My philosophical views

Question Answer Comments
A priori knowledge: yes and no Accept: yes
Abstract objects: Platonism and nominalism Accept: Platonism
Aesthetic value: objective and subjective Lean toward: objective
Analytic-synthetic distinction: yes and no Accept: yes
Epistemic justification: internalism and externalism Lean toward: internalism
External world: idealism, skepticism or non-skeptical realism Accept: idealism
Free will: compatibilism, libertarianism or no free will Accept: libertarianism
God: theism and atheism Accept: theism
Knowledge: empiricism and rationalism The question is too unclear to answer Is a Berkelian neo-platonist and empiricist or a rationalist?
Knowledge claims: contextualism, relativism or invariantism Lean toward: contextualism
Laws of nature: Humean and non-Humean The question is too unclear to answer In the empirical world it is Humean, but this is underpinned by the Divine Will. That is, Berkeley is correct which both is and is not Humean.
Logic: classical and non-classical Accept: classical I am assuming that logic concerns valid argument not some ground for the structure of language or a so-called formal semantics.
Mental content: internalism and externalism Accept: internalism
Meta-ethics: moral realism and moral anti-realism Accept: moral realism
Metaphilosophy: naturalism and non-naturalism Accept: non-naturalism
Mind: physicalism and non-physicalism Accept: non-physicalism
Moral judgment: cognitivism and non-cognitivism Accept: cognitivism Cognitivism depends on a 'thick' and probably theistic metaphysics. It cannot be derived by conceptual analysis alone. That gives only the 'universal prescriptivism' of 'The Languague of Morals' but metaphysical facts can determine what it is rational to prescribe (contrary to what Hare thought).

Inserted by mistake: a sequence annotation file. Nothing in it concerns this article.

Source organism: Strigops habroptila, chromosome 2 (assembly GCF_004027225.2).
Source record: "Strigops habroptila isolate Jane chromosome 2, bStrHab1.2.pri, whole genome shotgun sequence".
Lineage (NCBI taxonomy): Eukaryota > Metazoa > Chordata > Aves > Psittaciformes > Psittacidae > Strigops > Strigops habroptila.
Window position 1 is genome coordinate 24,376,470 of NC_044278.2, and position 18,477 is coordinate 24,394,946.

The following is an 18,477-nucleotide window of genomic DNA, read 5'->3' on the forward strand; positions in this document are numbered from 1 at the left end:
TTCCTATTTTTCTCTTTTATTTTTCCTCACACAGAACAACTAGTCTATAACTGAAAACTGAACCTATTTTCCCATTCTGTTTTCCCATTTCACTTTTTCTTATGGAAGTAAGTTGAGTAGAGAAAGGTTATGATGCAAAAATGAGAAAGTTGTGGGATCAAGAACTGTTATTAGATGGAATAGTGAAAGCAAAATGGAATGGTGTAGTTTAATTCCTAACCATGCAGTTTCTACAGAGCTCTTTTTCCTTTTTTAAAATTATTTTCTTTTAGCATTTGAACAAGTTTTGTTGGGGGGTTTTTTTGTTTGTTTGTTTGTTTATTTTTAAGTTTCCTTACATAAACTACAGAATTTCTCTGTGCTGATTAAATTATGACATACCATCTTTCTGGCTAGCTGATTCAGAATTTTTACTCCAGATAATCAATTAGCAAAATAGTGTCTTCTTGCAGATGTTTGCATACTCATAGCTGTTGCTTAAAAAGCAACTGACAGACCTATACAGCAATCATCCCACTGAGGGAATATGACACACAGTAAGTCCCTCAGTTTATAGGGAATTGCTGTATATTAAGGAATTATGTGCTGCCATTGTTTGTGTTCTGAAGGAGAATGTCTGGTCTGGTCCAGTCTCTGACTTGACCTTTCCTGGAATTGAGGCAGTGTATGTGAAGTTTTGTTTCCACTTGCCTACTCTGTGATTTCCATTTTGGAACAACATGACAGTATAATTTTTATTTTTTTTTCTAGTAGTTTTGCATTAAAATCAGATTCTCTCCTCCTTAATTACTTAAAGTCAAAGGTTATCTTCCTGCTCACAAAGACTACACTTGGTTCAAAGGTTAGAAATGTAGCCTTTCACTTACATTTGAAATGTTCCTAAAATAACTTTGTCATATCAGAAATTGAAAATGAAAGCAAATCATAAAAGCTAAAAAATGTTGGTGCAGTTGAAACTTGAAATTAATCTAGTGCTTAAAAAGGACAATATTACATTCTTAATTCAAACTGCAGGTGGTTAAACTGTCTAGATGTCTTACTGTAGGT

Moral motivation: internalism and externalism Skip
Newcomb's problem: one box and two boxes Insufficiently familiar with the issue
Normative ethics: deontology, consequentialism or virtue ethics Accept more than one
Perceptual experience: disjunctivism, qualia theory, representationalism or sense-datum theory Accept: sense-datum theory I'm not sure that I regard the sense datum theory and qualia theory as exclusive.
Personal identity: biological view, psychological view or further-fact view Accept: further-fact view
Politics: communitarianism, egalitarianism or libertarianism Lean toward: communitarianism I don't know much about this, but I get the impression that communitarians accept all traditions just because they are the practices of a community. I don't believe that. There are objectively correct traditions (perhaps the plural is a mistake).
Proper names: Fregean and Millian Accept another alternative Mill is not the opponent of Frege. His view was that names have no 'connotation' but that they rest on background knowledge. The current Mill/Kripke versus Frege idea rests on taking Frefe/Russell logic as a model for language and thought ('it's either a logically proper name or a description') and I think this is wrong.
Science: scientific realism and scientific anti-realism The question is too unclear to answer There is one true scientific account but in a sense that is compatible with Berkelian idealism.
Teletransporter (new matter): survival and death Lean toward: death Maybe the mind woujld go with the simulacrum, under these circumstances
Time: A-theory and B-theory Accept: A-theory
Trolley problem (five straight ahead, one on side track, turn requires switching, what ought one do?): switch and don't switch Lean toward: switch
Truth: correspondence, deflationary or epistemic Accept: correspondence
Zombies: inconceivable, conceivable but not metaphysically possible or metaphysically possible Accept: metaphysically possible With this proviso. Strictly, zombies assume epiphenomenalism. If you ditch that error, some modification of physical law (or extra physical apparatus) is needed to compensate for the loss of the interacting mind. But the basic point is that something could behave jyst like a conscious being without being one.